Be sure to keep the information fresh, update articles, and add new posts at least twice a week. That means you have to dedicate resources to this initiative to keep the site relevant and meaningful. If you don’t, you’ll turn off the very group you’re working so hard to attract.
Using Social Media Wisely
Financial institutions are moving beyond blogs to other forms of social media to connect with younger customers. Some are employing the same techniques retailers currently use, such as push messages promoting special offers, Facebook pages, and Twitter feeds. Some institutions are organizing branch-to-branch scavenger hunts via Foursquare (a location-based social site) to increase branch traffic.
The question becomes: Will these techniques appeal to Gen Y or not?
Gen Yers don’t want to interact with their financial institution in the same way they interact with their favorite retailers. An auto loan or checking account isn’t an impulse purchase. Gen Yers want their financial institutions to be trusted advisers who take them seriously.
So what’s a financial institution to do? The best advice is to use social media in the way that makes the most sense. If you have an event or seminar targeting Gen Y, for example, Twitter is a great communications vehicle.
Customized text messaging also can be effective. If a Gen Y customer comes into the branch or posts a comment to your blog, for example, a text message thanking him or her for the branch visit or post can do a world of good.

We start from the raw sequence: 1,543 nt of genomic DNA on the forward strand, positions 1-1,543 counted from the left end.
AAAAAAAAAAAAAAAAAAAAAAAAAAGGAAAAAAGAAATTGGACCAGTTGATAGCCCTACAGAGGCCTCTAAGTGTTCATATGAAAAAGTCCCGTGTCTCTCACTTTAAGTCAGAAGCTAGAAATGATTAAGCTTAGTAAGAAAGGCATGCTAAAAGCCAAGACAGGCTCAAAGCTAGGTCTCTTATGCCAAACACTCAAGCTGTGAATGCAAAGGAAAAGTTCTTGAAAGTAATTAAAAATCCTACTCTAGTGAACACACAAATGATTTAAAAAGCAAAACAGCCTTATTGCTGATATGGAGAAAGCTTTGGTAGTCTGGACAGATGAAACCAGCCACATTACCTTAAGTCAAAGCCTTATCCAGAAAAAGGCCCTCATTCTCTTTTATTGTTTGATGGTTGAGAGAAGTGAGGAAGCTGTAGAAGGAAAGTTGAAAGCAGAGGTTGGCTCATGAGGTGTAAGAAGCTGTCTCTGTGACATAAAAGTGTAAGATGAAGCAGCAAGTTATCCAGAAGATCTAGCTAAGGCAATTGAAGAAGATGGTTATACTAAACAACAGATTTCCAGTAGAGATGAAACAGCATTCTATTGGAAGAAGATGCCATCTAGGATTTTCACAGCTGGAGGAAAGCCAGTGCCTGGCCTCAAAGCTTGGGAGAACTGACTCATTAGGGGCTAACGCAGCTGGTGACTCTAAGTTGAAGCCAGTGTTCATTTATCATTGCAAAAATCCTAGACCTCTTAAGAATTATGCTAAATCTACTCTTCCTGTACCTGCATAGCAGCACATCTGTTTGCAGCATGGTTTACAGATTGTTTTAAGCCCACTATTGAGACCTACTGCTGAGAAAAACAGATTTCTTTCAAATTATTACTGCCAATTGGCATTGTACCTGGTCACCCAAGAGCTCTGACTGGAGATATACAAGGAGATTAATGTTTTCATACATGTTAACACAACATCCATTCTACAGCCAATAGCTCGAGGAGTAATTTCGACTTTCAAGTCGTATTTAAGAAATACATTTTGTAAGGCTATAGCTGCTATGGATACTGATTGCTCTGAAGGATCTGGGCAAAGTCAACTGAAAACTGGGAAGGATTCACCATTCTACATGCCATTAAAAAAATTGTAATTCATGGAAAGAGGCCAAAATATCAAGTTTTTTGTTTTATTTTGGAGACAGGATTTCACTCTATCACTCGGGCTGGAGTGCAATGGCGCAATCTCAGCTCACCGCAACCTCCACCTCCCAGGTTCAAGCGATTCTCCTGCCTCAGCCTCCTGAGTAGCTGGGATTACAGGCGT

You also can use social media to create online communities where Gen Y can interact and share financial management challenges or success stories. If you have the resources, let your Gen Y customers create their own profiles, post questions, and build communities using social networking tools.
After you commit the resources to make social media successful, proceed slowly and deliberately. The use of social media by financial institutions is in its infancy. You don’t want to tweet or post without a strategy to support and give direction to what you’re doing. The fundamentals of marketing still apply.
Branches become destinations
Don’t think for a minute that the emergence of Gen Y customers means the demise of the branch office.
It’s true that Gen Y prefers to conduct transactions electronically and in a self-service mode. But these customers also want to use the branch for financial guidance and consultation. Your branch becomes a destination, and your employees become consultants.
While not all branch visits result in additional accounts or loans right away, they do represent opportunities to build relationships with these otherwise digital customers.
Some institutions are physically changing the branch atmosphere: offering coffee, food, play areas for children, and Wi-Fi for customers waiting to see service representatives. Plenty of opportunities exist that offer no obligation advice and consultation to these knowledge-thirsty customers.
Seizing the Opportunity
Gen Y presents a tremendous opportunity for financial institutions nationwide. By investing the time and resources into marketing to this channel, you are investing in the future growth of your institution. With the right strategy, electronic tools and straightforward messaging, you will earn this segment’s trust and subsequently, their business.